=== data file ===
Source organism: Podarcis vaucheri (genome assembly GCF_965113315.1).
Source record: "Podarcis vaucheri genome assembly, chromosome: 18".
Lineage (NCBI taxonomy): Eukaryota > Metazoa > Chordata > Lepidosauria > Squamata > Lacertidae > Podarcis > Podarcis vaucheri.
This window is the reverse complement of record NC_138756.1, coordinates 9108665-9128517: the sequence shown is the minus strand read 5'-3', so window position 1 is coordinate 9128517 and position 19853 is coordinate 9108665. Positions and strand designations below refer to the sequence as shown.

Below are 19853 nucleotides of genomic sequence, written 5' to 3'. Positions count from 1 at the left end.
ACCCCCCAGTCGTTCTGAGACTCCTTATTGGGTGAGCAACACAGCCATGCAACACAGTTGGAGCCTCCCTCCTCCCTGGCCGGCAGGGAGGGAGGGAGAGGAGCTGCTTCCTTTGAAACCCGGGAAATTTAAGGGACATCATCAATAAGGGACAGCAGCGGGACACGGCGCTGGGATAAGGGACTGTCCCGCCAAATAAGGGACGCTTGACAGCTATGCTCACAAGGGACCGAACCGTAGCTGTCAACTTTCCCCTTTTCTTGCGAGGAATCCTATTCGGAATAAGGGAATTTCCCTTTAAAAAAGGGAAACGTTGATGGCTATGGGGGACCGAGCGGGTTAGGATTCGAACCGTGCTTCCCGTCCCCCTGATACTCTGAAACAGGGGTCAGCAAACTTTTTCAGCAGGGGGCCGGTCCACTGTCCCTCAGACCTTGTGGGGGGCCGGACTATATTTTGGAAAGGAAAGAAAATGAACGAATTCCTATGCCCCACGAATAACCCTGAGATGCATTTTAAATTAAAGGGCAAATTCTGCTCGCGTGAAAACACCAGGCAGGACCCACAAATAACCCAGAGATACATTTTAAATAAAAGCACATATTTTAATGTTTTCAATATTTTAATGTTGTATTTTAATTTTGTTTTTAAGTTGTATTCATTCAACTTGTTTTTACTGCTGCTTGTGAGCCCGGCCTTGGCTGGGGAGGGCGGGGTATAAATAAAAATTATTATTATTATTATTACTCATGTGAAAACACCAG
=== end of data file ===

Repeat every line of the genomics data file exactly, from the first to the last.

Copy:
Source organism: Podarcis vaucheri (genome assembly GCF_965113315.1).
Source record: "Podarcis vaucheri genome assembly, chromosome: 18".
Lineage (NCBI taxonomy): Eukaryota > Metazoa > Chordata > Lepidosauria > Squamata > Lacertidae > Podarcis > Podarcis vaucheri.
This window is the reverse complement of record NC_138756.1, coordinates 9108665-9128517: the sequence shown is the minus strand read 5'-3', so window position 1 is coordinate 9128517 and position 19853 is coordinate 9108665. Positions and strand designations below refer to the sequence as shown.

Below are 19853 nucleotides of genomic sequence, written 5' to 3'. Positions count from 1 at the left end.
ACCCCCCAGTCGTTCTGAGACTCCTTATTGGGTGAGCAACACAGCCATGCAACACAGTTGGAGCCTCCCTCCTCCCTGGCCGGCAGGGAGGGAGGGAGAGGAGCTGCTTCCTTTGAAACCCGGGAAATTTAAGGGACATCATCAATAAGGGACAGCAGCGGGACACGGCGCTGGGATAAGGGACTGTCCCGCCAAATAAGGGACGCTTGACAGCTATGCTCACAAGGGACCGAACCGTAGCTGTCAACTTTCCCCTTTTCTTGCGAGGAATCCTATTCGGAATAAGGGAATTTCCCTTTAAAAAAGGGAAACGTTGATGGCTATGGGGGACCGAGCGGGTTAGGATTCGAACCGTGCTTCCCGTCCCCCTGATACTCTGAAACAGGGGTCAGCAAACTTTTTCAGCAGGGGGCCGGTCCACTGTCCCTCAGACCTTGTGGGGGGCCGGACTATATTTTGGAAAGGAAAGAAAATGAACGAATTCCTATGCCCCACGAATAACCCTGAGATGCATTTTAAATTAAAGGGCAAATTCTGCTCGCGTGAAAACACCAGGCAGGACCCACAAATAACCCAGAGATACATTTTAAATAAAAGCACATATTTTAATGTTTTCAATATTTTAATGTTGTATTTTAATTTTGTTTTTAAGTTGTATTCATTCAACTTGTTTTTACTGCTGCTTGTGAGCCCGGCCTTGGCTGGGGAGGGCGGGGTATAAATAAAAATTATTATTATTATTATTACTCATGTGAAAACACCAG